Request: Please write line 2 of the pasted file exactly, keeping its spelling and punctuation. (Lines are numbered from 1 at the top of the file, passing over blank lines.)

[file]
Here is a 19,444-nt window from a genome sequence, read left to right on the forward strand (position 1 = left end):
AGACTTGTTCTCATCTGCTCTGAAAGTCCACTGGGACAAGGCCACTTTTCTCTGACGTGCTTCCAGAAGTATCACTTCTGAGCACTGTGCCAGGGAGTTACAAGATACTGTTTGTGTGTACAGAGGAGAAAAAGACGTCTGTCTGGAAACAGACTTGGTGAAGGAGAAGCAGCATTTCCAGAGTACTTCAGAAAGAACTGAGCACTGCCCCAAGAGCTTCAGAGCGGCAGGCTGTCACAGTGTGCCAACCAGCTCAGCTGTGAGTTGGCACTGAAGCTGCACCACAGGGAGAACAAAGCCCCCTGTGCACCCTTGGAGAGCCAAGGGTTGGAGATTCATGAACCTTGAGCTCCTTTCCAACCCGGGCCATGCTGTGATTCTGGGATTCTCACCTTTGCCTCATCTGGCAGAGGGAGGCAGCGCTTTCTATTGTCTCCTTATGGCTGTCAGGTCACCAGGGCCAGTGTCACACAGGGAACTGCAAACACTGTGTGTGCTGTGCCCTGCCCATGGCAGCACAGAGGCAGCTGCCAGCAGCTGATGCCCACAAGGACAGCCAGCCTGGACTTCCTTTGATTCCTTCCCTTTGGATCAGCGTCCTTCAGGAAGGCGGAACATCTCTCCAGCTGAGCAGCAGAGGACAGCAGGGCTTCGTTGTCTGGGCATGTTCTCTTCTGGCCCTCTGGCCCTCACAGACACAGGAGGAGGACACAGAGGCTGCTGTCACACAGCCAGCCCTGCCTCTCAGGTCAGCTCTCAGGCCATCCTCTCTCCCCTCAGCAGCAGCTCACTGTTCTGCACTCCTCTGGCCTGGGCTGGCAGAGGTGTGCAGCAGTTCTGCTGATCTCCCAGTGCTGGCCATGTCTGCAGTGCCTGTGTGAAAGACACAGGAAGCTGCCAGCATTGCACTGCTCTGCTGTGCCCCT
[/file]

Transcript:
AGACTTGTTCTCATCTGCTCTGAAAGTCCACTGGGACAAGGCCACTTTTCTCTGACGTGCTTCCAGAAGTATCACTTCTGAGCACTGTGCCAGGGAGTTACAAGATACTGTTTGTGTGTACAGAGGAGAAAAAGACGTCTGTCTGGAAACAGACTTGGTGAAGGAGAAGCAGCATTTCCAGAGTACTTCAGAAAGAACTGAGCACTGCCCCAAGAGCTTCAGAGCGGCAGGCTGTCACAGTGTGCCAACCAGCTCAGCTGTGAGTTGGCACTGAAGCTGCACCACAGGGAGAACAAAGCCCCCTGTGCACCCTTGGAGAGCCAAGGGTTGGAGATTCATGAACCTTGAGCTCCTTTCCAACCCGGGCCATGCTGTGATTCTGGGATTCTCACCTTTGCCTCATCTGGCAGAGGGAGGCAGCGCTTTCTATTGTCTCCTTATGGCTGTCAGGTCACCAGGGCCAGTGTCACACAGGGAACTGCAAACACTGTGTGTGCTGTGCCCTGCCCATGGCAGCACAGAGGCAGCTGCCAGCAGCTGATGCCCACAAGGACAGCCAGCCTGGACTTCCTTTGATTCCTTCCCTTTGGATCAGCGTCCTTCAGGAAGGCGGAACATCTCTCCAGCTGAGCAGCAGAGGACAGCAGGGCTTCGTTGTCTGGGCATGTTCTCTTCTGGCCCTCTGGCCCTCACAGACACAGGAGGAGGACACAGAGGCTGCTGTCACACAGCCAGCCCTGCCTCTCAGGTCAGCTCTCAGGCCATCCTCTCTCCCCTCAGCAGCAGCTCACTGTTCTGCACTCCTCTGGCCTGGGCTGGCAGAGGTGTGCAGCAGTTCTGCTGATCTCCCAGTGCTGGCCATGTCTGCAGTGCCTGTGTGAAAGACACAGGAAGCTGCCAGCATTGCACTGCTCTGCTGTGCCCCT